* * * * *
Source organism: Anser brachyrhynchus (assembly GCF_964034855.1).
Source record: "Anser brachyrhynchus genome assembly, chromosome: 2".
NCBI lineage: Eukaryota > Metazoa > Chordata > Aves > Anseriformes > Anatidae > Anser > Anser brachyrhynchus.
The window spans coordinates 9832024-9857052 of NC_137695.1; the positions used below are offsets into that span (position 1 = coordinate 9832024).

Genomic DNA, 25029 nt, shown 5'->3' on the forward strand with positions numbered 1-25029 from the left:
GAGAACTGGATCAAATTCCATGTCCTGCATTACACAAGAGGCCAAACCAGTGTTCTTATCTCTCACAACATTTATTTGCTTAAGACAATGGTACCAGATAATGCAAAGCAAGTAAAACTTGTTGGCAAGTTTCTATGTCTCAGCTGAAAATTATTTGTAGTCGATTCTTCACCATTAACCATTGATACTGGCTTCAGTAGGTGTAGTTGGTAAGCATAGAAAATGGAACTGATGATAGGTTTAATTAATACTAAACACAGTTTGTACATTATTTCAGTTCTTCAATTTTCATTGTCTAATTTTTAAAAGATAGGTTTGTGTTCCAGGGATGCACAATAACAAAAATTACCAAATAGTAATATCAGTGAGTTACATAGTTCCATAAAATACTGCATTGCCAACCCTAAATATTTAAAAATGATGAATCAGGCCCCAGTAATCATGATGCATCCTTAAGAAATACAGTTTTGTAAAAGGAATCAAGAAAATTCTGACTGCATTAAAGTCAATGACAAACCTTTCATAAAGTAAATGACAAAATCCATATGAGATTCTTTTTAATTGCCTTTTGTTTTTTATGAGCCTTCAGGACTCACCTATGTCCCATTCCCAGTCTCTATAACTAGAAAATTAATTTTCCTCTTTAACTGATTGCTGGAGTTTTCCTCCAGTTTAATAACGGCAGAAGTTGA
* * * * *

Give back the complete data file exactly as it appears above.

Source organism: Anser brachyrhynchus (assembly GCF_964034855.1).
Source record: "Anser brachyrhynchus genome assembly, chromosome: 2".
NCBI lineage: Eukaryota > Metazoa > Chordata > Aves > Anseriformes > Anatidae > Anser > Anser brachyrhynchus.
The window spans coordinates 9832024-9857052 of NC_137695.1; the positions used below are offsets into that span (position 1 = coordinate 9832024).

Genomic DNA, 25029 nt, shown 5'->3' on the forward strand with positions numbered 1-25029 from the left:
GAGAACTGGATCAAATTCCATGTCCTGCATTACACAAGAGGCCAAACCAGTGTTCTTATCTCTCACAACATTTATTTGCTTAAGACAATGGTACCAGATAATGCAAAGCAAGTAAAACTTGTTGGCAAGTTTCTATGTCTCAGCTGAAAATTATTTGTAGTCGATTCTTCACCATTAACCATTGATACTGGCTTCAGTAGGTGTAGTTGGTAAGCATAGAAAATGGAACTGATGATAGGTTTAATTAATACTAAACACAGTTTGTACATTATTTCAGTTCTTCAATTTTCATTGTCTAATTTTTAAAAGATAGGTTTGTGTTCCAGGGATGCACAATAACAAAAATTACCAAATAGTAATATCAGTGAGTTACATAGTTCCATAAAATACTGCATTGCCAACCCTAAATATTTAAAAATGATGAATCAGGCCCCAGTAATCATGATGCATCCTTAAGAAATACAGTTTTGTAAAAGGAATCAAGAAAATTCTGACTGCATTAAAGTCAATGACAAACCTTTCATAAAGTAAATGACAAAATCCATATGAGATTCTTTTTAATTGCCTTTTGTTTTTTATGAGCCTTCAGGACTCACCTATGTCCCATTCCCAGTCTCTATAACTAGAAAATTAATTTTCCTCTTTAACTGATTGCTGGAGTTTTCCTCCAGTTTAATAACGGCAGAAGTTGA